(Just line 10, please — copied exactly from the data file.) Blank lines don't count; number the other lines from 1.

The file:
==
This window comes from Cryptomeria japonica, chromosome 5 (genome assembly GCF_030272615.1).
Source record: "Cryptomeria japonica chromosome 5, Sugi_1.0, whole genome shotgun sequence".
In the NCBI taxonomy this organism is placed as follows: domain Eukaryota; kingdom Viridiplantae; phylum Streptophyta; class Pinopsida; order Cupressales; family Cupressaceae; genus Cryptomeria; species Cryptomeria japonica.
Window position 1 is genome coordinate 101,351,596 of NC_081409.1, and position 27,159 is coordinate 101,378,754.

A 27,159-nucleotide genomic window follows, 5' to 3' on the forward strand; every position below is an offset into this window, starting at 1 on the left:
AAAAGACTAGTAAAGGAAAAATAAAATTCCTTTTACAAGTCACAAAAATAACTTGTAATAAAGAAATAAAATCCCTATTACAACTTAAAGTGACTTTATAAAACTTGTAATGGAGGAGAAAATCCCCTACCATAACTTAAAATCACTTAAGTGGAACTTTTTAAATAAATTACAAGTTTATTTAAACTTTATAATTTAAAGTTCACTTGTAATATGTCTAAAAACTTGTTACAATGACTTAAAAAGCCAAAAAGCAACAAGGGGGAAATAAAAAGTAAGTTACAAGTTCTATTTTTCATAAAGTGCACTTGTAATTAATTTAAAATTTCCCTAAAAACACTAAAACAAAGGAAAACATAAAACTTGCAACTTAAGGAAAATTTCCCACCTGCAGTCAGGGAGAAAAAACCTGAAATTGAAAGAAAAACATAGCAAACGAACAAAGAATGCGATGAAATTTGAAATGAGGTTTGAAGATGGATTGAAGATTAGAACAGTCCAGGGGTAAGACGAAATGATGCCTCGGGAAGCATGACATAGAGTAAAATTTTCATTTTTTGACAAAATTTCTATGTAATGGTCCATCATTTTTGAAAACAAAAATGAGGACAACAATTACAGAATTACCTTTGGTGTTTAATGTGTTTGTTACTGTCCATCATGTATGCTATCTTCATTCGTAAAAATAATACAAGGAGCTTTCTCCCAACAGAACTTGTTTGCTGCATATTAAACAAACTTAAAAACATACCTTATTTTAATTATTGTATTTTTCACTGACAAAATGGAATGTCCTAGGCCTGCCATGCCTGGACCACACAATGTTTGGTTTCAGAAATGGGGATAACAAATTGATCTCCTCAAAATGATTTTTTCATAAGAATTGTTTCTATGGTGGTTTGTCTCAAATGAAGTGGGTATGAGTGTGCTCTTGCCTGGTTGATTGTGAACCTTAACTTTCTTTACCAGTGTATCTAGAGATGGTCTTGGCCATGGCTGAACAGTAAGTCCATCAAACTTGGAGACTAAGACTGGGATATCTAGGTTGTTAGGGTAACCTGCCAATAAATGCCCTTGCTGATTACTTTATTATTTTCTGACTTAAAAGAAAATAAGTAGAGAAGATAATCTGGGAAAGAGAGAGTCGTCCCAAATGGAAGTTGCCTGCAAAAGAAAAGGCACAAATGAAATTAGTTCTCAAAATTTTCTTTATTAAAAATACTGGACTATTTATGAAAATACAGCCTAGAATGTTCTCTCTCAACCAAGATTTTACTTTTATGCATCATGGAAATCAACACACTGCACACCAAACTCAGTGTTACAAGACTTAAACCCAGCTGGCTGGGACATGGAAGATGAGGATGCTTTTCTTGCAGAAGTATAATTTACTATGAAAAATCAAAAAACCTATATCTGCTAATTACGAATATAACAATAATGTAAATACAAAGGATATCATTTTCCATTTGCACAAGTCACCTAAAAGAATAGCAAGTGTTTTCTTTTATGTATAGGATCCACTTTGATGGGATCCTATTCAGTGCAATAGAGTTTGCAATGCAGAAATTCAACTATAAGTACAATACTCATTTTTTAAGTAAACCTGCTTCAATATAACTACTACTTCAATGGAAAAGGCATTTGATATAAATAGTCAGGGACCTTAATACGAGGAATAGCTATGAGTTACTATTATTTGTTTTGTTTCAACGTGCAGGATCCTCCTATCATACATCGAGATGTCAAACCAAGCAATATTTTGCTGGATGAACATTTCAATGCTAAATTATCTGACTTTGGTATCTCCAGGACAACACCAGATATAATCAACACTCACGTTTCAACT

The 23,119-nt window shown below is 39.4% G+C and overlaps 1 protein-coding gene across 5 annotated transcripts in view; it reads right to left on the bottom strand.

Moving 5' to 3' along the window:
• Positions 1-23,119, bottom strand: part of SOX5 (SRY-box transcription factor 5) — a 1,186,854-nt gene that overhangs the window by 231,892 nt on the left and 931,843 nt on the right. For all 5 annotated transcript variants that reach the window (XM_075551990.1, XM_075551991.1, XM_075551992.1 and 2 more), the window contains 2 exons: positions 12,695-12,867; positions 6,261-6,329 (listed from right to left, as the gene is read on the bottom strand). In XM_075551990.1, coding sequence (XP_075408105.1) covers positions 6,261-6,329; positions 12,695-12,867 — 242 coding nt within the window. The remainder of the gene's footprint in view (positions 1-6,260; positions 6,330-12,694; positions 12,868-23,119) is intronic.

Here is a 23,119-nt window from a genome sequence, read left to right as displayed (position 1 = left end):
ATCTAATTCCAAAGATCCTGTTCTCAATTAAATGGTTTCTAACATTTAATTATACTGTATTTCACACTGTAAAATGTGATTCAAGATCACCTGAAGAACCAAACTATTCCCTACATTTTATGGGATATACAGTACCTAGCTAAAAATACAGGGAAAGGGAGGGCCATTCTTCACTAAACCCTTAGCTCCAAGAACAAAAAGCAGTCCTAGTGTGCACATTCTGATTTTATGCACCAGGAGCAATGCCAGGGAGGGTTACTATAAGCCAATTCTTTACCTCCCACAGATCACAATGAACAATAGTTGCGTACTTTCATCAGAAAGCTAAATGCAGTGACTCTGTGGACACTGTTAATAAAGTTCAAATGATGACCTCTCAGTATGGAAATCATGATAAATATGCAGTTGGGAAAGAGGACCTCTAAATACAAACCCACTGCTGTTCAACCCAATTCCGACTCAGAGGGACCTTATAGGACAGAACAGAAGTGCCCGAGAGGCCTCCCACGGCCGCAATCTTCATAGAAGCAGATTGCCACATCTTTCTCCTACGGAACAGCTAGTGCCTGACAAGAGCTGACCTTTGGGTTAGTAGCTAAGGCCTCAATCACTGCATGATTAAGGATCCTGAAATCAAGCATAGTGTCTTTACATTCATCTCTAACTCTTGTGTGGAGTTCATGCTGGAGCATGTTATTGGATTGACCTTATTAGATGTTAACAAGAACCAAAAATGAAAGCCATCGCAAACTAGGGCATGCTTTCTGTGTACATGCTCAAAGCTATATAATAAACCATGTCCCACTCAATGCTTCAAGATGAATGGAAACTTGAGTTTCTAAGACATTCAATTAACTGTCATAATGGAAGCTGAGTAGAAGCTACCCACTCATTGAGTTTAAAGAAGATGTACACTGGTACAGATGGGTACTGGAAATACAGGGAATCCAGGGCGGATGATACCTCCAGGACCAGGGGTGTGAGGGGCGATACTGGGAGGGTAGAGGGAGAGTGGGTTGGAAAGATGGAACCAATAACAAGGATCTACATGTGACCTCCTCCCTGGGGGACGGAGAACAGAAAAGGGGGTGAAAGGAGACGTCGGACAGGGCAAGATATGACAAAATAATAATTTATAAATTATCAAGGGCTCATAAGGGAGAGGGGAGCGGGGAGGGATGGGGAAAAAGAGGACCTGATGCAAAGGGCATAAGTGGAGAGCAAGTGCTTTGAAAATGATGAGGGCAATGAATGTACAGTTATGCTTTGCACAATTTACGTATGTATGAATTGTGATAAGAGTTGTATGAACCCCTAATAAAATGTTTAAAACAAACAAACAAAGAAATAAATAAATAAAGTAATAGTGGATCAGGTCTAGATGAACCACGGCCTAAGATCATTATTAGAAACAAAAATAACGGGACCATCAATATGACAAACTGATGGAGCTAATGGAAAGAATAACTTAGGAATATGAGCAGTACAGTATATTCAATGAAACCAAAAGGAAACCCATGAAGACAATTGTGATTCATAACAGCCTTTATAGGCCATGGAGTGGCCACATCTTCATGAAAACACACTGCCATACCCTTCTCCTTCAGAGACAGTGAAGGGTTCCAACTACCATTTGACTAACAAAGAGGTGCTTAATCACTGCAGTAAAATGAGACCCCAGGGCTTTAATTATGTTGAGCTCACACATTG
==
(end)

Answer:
Here is a 23,119-nt window from a genome sequence, read left to right as displayed (position 1 = left end):